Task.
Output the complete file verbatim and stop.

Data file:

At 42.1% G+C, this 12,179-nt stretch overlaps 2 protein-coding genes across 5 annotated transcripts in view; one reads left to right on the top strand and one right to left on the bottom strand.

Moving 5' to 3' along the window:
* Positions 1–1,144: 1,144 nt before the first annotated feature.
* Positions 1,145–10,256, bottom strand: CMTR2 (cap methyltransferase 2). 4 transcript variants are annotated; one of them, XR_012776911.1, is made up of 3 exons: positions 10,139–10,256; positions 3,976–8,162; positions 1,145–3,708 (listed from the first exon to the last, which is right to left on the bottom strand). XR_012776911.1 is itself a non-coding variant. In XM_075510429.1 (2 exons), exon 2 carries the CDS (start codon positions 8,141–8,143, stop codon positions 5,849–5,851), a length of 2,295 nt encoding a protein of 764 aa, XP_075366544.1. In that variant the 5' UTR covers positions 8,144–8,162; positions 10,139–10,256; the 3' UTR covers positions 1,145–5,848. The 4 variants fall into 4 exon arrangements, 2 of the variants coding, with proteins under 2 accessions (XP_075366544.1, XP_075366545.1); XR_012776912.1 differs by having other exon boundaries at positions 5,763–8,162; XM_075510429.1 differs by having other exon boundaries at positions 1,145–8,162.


At 42.1% G+C, this 12,179-nt stretch overlaps 2 protein-coding genes across 5 annotated transcripts in view; one reads left to right on the top strand and one right to left on the bottom strand.

Moving 5' to 3' along the window:
* Positions 1–1,144: 1,144 nt before the first annotated feature.
* Positions 1,145–10,256, bottom strand: CMTR2 (cap methyltransferase 2). 4 transcript variants are annotated; one of them, XR_012776911.1, is made up of 3 exons: positions 10,139–10,256; positions 3,976–8,162; positions 1,145–3,708 (listed from the first exon to the last, which is right to left on the bottom strand). XR_012776911.1 is itself a non-coding variant. In XM_075510429.1 (2 exons), exon 2 carries the CDS (start codon positions 8,141–8,143, stop codon positions 5,849–5,851), a length of 2,295 nt encoding a protein of 764 aa, XP_075366544.1. In that variant the 5' UTR covers positions 8,144–8,162; positions 10,139–10,256; the 3' UTR covers positions 1,145–5,848. The 4 variants fall into 4 exon arrangements, 2 of the variants coding, with proteins under 2 accessions (XP_075366544.1, XP_075366545.1); XR_012776912.1 differs by having other exon boundaries at positions 5,763–8,162; XM_075510429.1 differs by having other exon boundaries at positions 1,145–8,162.